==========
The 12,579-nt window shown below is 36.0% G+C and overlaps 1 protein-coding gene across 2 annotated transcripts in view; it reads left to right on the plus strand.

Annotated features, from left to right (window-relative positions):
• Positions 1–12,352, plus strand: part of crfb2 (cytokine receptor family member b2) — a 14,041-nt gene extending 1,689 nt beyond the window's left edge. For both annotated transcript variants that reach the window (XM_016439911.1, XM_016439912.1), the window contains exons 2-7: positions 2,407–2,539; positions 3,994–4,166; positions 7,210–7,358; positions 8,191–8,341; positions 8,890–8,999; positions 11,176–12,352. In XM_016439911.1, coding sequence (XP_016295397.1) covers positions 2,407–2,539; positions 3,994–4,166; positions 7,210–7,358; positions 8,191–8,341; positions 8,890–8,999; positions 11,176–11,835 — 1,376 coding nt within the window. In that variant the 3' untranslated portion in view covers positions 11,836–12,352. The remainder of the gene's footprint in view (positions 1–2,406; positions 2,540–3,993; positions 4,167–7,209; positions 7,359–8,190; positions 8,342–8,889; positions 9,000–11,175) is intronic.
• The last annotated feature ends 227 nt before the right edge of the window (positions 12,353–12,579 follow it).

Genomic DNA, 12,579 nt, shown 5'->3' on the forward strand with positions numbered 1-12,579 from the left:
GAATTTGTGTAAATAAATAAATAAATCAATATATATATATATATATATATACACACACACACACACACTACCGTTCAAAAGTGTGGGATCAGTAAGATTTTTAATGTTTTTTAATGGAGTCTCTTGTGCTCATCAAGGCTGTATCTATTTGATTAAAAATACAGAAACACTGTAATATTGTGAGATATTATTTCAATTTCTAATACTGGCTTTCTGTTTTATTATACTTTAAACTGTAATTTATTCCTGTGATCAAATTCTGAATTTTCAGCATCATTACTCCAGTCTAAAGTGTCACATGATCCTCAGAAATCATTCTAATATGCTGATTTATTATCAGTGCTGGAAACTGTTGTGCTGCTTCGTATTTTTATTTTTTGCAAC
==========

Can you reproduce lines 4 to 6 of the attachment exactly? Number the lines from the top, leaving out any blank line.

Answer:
• The last annotated feature ends 227 nt before the right edge of the window (positions 12,353–12,579 follow it).

Genomic DNA, 12,579 nt, shown 5'->3' on the forward strand with positions numbered 1-12,579 from the left:
GAATTTGTGTAAATAAATAAATAAATCAATATATATATATATATATATATACACACACACACACACACTACCGTTCAAAAGTGTGGGATCAGTAAGATTTTTAATGTTTTTTAATGGAGTCTCTTGTGCTCATCAAGGCTGTATCTATTTGATTAAAAATACAGAAACACTGTAATATTGTGAGATATTATTTCAATTTCTAATACTGGCTTTCTGTTTTATTATACTTTAAACTGTAATTTATTCCTGTGATCAAATTCTGAATTTTCAGCATCATTACTCCAGTCTAAAGTGTCACATGATCCTCAGAAATCATTCTAATATGCTGATTTATTATCAGTGCTGGAAACTGTTGTGCTGCTTCGTATTTTTATTTTTTGCAAC